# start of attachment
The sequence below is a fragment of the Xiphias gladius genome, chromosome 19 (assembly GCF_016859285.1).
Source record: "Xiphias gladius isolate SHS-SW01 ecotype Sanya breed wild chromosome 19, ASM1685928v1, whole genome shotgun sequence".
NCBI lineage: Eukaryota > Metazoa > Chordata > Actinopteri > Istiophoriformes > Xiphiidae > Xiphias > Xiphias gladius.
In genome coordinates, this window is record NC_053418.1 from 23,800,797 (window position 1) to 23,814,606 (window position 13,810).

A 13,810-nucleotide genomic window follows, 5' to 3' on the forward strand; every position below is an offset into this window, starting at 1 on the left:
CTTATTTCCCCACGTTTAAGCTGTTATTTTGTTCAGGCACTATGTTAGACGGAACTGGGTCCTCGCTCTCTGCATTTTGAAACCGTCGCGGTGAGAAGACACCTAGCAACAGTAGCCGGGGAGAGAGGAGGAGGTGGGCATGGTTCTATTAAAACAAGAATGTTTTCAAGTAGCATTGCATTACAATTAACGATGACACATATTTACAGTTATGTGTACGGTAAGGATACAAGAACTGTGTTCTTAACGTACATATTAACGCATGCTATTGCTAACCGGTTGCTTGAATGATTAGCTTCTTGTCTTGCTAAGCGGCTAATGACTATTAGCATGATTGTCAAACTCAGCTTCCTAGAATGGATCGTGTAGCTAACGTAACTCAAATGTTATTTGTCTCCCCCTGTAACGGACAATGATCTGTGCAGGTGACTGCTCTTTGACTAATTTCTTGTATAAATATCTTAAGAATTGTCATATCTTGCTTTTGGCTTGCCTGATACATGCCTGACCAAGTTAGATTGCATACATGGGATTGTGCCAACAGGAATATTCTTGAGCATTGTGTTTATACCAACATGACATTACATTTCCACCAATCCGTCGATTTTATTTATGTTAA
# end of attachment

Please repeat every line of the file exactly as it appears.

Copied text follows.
The sequence below is a fragment of the Xiphias gladius genome, chromosome 19 (assembly GCF_016859285.1).
Source record: "Xiphias gladius isolate SHS-SW01 ecotype Sanya breed wild chromosome 19, ASM1685928v1, whole genome shotgun sequence".
NCBI lineage: Eukaryota > Metazoa > Chordata > Actinopteri > Istiophoriformes > Xiphiidae > Xiphias > Xiphias gladius.
In genome coordinates, this window is record NC_053418.1 from 23,800,797 (window position 1) to 23,814,606 (window position 13,810).

A 13,810-nucleotide genomic window follows, 5' to 3' on the forward strand; every position below is an offset into this window, starting at 1 on the left:
CTTATTTCCCCACGTTTAAGCTGTTATTTTGTTCAGGCACTATGTTAGACGGAACTGGGTCCTCGCTCTCTGCATTTTGAAACCGTCGCGGTGAGAAGACACCTAGCAACAGTAGCCGGGGAGAGAGGAGGAGGTGGGCATGGTTCTATTAAAACAAGAATGTTTTCAAGTAGCATTGCATTACAATTAACGATGACACATATTTACAGTTATGTGTACGGTAAGGATACAAGAACTGTGTTCTTAACGTACATATTAACGCATGCTATTGCTAACCGGTTGCTTGAATGATTAGCTTCTTGTCTTGCTAAGCGGCTAATGACTATTAGCATGATTGTCAAACTCAGCTTCCTAGAATGGATCGTGTAGCTAACGTAACTCAAATGTTATTTGTCTCCCCCTGTAACGGACAATGATCTGTGCAGGTGACTGCTCTTTGACTAATTTCTTGTATAAATATCTTAAGAATTGTCATATCTTGCTTTTGGCTTGCCTGATACATGCCTGACCAAGTTAGATTGCATACATGGGATTGTGCCAACAGGAATATTCTTGAGCATTGTGTTTATACCAACATGACATTACATTTCCACCAATCCGTCGATTTTATTTATGTTAA